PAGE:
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Discussions

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  • love this bit on the angular web site

    You are right, it's not a sinking ship. It already sunk. Who is using .NET and what the hell are they using it for? I'm sure there are insurance companies and other random boring Innotek organizations in non-tech focused companies still out there using .NET for equivalently boring software development. If you enjoy that that's cool. I don't. No one is advancing computer science, nobody is working at the brink using Microsoft technology. Including Microsoft. I'd love proof otherwise, because honestly I think C# and .NET is quite well designed. But I can't find any counterexamples.

    Not sure if it "advances computer science" but Power Map is an IMO pretty cool app we shipped v1 of early this year which had its UI implemented  (partly by me :) ) in WPF :). Even the 3D visualization engine was mostly C#. 

  • Tom Warren (The Verge) and Ed Bott (zdnet) give up on WP. msft's karma??

    @ScanIAm: Bribing developers doesn't really work for very long because it means they don't have any skin in the game.

  • WPF Roadmap published

    edit: never mind, apparently while wpf is part of the .net 4.5.x "look but don't touch" reference sources, it's not confirmed the open source licensed 4.6 reference sources will actually include all the same libraries.

  • Telerik being sold to progress software

    yeah that didn't make any sense to me either. if anything the proliferation of platforms and having to develop cross-platform will probably make this sort of middleware more, not less, in demand.

  • Windows 10 won't be the last major version

    Correct. Windows 8.1 was developed by the full Windows engineering team like a full Windows release, just one with a shorter timeframe (1 year instead of 3). It wasn't developed like a service pack (which are indeed made by a separate maintenance team, WinSE/WinCXE).

  • Windows 10 won't be the last major version

    Seems like they could just make the marketing splash around specific features (or groups of related features added at the same time with an overall "story") rather than monolithic releases.

    Anyway even if they just continue to release annually-ish (like OSX, iOS, WP, etc. - or like 8->8.1->8.1S14->10) that's still a departure from their 3-year pattern, and they could still call them 10.1, 10.2, ... (like OSX).

  • Windows TH?

    @JoshRoss: "Windowth", obviouthly.

  • Netbook vs. Chromebook (part deux)

    , Bass wrote

    *snip*

    Right you have to enable dev mode, which is also trivially possible to disable to revert back to the previous state. When you are in dev mode and you start up a Chromebook, for 30 seconds on boot (completely wrecking the "fast boot" niceity too, btw), the thing says "hey, you are in dev mode! if this is wrong, press the space bar." Yes, really, the space bar. There is no "are you sure?" either, it completely wipes your Chromebook the moment you press that space bar, accidentally or otherwise. If you install a different OS, all your files, and everything are gone as Chromebook reverts to its original state.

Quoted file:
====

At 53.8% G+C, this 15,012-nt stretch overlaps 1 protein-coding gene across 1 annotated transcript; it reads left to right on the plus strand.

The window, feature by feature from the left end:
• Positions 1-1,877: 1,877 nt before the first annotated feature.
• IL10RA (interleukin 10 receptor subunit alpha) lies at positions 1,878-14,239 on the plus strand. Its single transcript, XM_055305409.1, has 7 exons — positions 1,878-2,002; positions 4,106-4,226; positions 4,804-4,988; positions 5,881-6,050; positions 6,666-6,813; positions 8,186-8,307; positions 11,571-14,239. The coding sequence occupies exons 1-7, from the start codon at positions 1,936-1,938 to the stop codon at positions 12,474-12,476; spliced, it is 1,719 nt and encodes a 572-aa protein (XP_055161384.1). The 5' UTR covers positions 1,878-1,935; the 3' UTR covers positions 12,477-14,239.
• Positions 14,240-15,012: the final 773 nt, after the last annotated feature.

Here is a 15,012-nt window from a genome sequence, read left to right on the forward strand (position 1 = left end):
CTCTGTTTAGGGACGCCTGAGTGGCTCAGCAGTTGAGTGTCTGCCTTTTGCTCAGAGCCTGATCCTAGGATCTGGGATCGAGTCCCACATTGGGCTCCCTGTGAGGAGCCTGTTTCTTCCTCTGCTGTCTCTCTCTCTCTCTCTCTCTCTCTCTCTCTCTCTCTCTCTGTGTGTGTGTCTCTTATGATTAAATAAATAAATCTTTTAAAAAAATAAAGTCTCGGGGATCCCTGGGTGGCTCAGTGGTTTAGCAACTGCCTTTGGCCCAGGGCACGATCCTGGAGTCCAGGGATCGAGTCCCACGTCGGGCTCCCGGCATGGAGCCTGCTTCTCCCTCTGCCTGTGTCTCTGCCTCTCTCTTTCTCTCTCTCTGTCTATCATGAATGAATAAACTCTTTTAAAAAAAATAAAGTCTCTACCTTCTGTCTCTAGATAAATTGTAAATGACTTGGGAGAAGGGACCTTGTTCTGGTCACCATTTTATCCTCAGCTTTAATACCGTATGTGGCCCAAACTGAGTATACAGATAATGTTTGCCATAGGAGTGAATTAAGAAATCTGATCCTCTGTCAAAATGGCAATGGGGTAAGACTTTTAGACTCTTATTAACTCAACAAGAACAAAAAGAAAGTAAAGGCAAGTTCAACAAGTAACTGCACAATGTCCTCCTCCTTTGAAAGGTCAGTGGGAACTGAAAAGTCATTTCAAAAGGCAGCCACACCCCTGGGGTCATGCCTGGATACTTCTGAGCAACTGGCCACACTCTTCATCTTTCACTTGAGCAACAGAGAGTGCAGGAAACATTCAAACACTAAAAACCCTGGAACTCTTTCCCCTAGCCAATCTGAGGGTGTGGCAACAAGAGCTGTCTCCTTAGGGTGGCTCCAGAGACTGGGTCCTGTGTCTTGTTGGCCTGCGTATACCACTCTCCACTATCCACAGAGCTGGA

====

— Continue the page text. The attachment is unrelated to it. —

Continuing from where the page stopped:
There are hardware hacks to avoid this, but even they aren't perfect for many Chromebooks. This is actually my biggest compliant with Chromebook: it's hard to alter, even if you want to.



    lol, I was thinking of buying a chromebook to put some distro on because people on forums said they made good cheap Linux laptops but now I see those people were clearly insane.

  • Windows 9 Leaks

    I'm actually working on Windows in my current contract. Don't say anything, don't say anything, don't say anything, don't say anything, don't say anything ... mmgggmfff mmrrrf mrrrff ... :P

  • something pretty amazing is going to happen with windows phone

    Microsoft doesn't just make money off of Windows, they also make money off of Azure and other services (which are easier to use with MS tools/languages/etc.)

    The Xamarin partnership stuff is meant to keep existing MS developers using MS tools (and therefore make it easier for them to target Windows as well), it's not really aimed at attracting new developers. For that I think they should consider a "reverse Xamarin" strategy: improve Windows' support for common languages and APIs from other platforms - for example with WinRT bindings for Java and OpenGL ES support - and make it easier to target Windows using tools popular to developers on other platforms (Eclipse? Android Studio?)